When I show people one of my self-portraits, the reaction is usually one of the following:
- You look so serious.
- Do you really see yourself like that? How low is your self-esteem?
- Is this an abstract piece?
- Hmmm… So, did you see that YouTube video about the kitten with the Hitler moustache…?
Over the years, I’ve grown accustomed to people not seeing the faintest resemblance between me and my attempts at a likeness. But I’ve never had this happen before:
After a recent portrait session at the studio, I brought home my work to show Tony. Proudly, I thrust it under his nose, awaiting the words of praise and admiration that were just on the tip of his tongue. They came out like this:
“Is this you?”
It was hard to be offended because the model had been rather handsome. Not just any kind of handsome, but handsome in that generally-accepted, movie-star sort of way. Still, it was disappointing that I was not able to clearly differentiate this fellow’s face from my own, especially when we share so little in common, besides our good looks.
See for yourself.
This picture came together fairly quickly. It took only about half of the two-hour-session to complete. The first half hour was spent sketching out a couple of options for the composition, eventually settling on this one. Using a pencil, I quickly indicated the main shapes of the face, and made sure the spacial relationships between those shapes were accurate.
Next, I started to block in the areas of medium shadows with some diluted black watercolor, then quickly layered on some darker shades. The focus for this painting was going to be a full, descriptive range of shading, rather than color. Black watercolor was used instead of ink because they always put more of it in the little kits than a person can ever really use. (Yes, I use the same Prang sets that supportive grandparents give their grandchildren for Christmas or Hannukah.)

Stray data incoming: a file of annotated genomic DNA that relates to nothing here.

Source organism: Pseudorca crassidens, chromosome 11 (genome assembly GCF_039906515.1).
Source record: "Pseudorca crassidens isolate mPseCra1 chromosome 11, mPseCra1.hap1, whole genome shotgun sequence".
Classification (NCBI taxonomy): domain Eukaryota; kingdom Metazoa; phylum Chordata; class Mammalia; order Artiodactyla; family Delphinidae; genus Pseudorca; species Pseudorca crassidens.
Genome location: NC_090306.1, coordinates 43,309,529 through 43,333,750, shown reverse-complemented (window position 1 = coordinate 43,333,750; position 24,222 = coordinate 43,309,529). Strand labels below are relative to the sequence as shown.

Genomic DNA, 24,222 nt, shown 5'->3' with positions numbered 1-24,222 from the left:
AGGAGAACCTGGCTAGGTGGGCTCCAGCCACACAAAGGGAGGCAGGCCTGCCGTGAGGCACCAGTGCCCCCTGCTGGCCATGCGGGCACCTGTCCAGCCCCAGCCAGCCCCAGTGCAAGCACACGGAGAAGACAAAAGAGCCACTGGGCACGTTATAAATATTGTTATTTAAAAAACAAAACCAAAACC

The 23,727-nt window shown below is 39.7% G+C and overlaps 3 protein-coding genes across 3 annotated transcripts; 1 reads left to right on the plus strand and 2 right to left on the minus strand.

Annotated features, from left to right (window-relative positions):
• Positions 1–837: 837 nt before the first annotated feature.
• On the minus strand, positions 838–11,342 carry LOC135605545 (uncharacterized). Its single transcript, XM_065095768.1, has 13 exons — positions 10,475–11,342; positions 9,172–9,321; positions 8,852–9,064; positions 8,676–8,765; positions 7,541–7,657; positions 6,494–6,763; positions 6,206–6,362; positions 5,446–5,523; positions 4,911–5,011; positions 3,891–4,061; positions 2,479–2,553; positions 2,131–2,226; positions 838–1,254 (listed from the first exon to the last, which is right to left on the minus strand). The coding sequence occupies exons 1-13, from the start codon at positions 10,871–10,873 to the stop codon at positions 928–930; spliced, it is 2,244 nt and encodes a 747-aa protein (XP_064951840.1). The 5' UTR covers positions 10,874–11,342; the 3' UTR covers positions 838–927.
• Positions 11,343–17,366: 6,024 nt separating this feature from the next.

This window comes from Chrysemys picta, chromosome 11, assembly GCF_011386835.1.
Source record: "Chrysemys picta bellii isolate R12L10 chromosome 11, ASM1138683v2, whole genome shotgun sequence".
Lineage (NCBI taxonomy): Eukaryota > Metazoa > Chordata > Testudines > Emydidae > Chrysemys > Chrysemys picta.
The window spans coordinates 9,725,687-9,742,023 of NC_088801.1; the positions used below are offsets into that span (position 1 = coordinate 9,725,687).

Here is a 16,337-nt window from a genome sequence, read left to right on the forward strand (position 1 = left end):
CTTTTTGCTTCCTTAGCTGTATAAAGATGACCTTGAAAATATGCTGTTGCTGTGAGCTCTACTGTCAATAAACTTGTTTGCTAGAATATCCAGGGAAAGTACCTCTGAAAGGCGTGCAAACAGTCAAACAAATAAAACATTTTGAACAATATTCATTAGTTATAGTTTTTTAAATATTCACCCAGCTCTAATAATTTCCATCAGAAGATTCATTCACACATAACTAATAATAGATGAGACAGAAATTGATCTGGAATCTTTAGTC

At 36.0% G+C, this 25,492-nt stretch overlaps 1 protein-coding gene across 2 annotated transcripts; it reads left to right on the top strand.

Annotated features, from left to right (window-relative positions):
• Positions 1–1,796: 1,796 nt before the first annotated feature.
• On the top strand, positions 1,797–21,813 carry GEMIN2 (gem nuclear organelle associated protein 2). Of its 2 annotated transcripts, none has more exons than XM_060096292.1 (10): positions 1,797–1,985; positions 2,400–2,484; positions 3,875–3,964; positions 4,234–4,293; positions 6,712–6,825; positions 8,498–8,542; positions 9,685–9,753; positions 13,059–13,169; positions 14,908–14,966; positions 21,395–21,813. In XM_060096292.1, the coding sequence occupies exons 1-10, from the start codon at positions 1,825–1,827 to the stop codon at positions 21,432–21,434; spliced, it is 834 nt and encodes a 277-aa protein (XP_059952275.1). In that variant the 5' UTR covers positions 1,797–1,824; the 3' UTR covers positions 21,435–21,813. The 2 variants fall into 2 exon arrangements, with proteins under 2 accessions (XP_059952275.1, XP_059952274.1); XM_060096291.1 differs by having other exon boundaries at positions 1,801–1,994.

Some areas of the portrait got special attention. The eye came together almost by magic, and I just made sure not to get in the way or over-work it. On the other hand, I was very careful about the shape of the mouth and the nose.
With all of these gray washes in place, the picture was starting to feel appropriately life-like. Still, it just wasn’t that interesting. With only 15 minutes left in the session, I stumbled across the solution by accident.
The model’s shirt needed more definition, on the collar. I used a strong black line to jot that in, reflecting a slightly crumpled feel.
The quality of the line was magical.
I applied a similar line to the lower part of the model’s face, outlining some of the features for extra definition, but skipping others, so as not to make things too predictable. The eyes and ear were left alone, but the hair got the treatment.
There was a real danger of this artificial line flattening the image or making it look like a cartoon, but I think that was mostly avoided. Instead it gave some real character to what had been a so-so study in value.
But before I take my victory lap, there’s one final detail to point out. If you think you’re seeing some color in this painting, you are right. Early on, I had considered using a little bit of color mixed into the black. Some warm violet made its way into the upper left quarter of the wall and hair, while some blue showed up by the model’s shoulder before I abandoned approach altogether.
You’re not going crazy. At least not yet.
(Remember to click on the image for a closer look, and also: please share this blog with your friends…)
Tell me where have you been
Oh, black-eyed mannequin
– from “You Ain’t Me” by Frank Black